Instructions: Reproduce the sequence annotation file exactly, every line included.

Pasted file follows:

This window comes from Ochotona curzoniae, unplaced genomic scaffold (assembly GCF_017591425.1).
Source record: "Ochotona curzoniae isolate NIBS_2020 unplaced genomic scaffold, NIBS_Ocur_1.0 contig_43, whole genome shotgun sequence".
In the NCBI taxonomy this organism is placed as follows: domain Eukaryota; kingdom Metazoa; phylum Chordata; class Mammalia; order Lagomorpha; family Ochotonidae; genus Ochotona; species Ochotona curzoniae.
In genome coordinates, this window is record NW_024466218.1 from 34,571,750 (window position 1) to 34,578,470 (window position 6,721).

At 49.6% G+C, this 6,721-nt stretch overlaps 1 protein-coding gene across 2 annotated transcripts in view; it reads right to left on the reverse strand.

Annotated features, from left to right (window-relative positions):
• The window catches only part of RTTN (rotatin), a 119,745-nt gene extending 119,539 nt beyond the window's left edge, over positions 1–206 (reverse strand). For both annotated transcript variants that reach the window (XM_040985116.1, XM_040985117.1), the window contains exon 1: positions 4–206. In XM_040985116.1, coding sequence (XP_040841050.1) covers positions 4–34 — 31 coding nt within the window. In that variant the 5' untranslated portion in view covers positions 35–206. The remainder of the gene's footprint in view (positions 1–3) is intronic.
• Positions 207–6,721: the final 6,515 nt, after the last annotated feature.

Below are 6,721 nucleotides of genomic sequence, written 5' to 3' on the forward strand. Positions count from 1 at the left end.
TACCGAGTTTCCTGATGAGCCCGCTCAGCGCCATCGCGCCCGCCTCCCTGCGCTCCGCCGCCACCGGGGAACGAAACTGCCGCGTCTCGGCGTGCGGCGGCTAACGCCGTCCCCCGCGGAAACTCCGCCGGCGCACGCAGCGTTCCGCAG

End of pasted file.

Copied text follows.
This window comes from Ochotona curzoniae, unplaced genomic scaffold (assembly GCF_017591425.1).
Source record: "Ochotona curzoniae isolate NIBS_2020 unplaced genomic scaffold, NIBS_Ocur_1.0 contig_43, whole genome shotgun sequence".
In the NCBI taxonomy this organism is placed as follows: domain Eukaryota; kingdom Metazoa; phylum Chordata; class Mammalia; order Lagomorpha; family Ochotonidae; genus Ochotona; species Ochotona curzoniae.
In genome coordinates, this window is record NW_024466218.1 from 34,571,750 (window position 1) to 34,578,470 (window position 6,721).

At 49.6% G+C, this 6,721-nt stretch overlaps 1 protein-coding gene across 2 annotated transcripts in view; it reads right to left on the reverse strand.

Annotated features, from left to right (window-relative positions):
• The window catches only part of RTTN (rotatin), a 119,745-nt gene extending 119,539 nt beyond the window's left edge, over positions 1–206 (reverse strand). For both annotated transcript variants that reach the window (XM_040985116.1, XM_040985117.1), the window contains exon 1: positions 4–206. In XM_040985116.1, coding sequence (XP_040841050.1) covers positions 4–34 — 31 coding nt within the window. In that variant the 5' untranslated portion in view covers positions 35–206. The remainder of the gene's footprint in view (positions 1–3) is intronic.
• Positions 207–6,721: the final 6,515 nt, after the last annotated feature.

Below are 6,721 nucleotides of genomic sequence, written 5' to 3' on the forward strand. Positions count from 1 at the left end.
TACCGAGTTTCCTGATGAGCCCGCTCAGCGCCATCGCGCCCGCCTCCCTGCGCTCCGCCGCCACCGGGGAACGAAACTGCCGCGTCTCGGCGTGCGGCGGCTAACGCCGTCCCCCGCGGAAACTCCGCCGGCGCACGCAGCGTTCCGCAG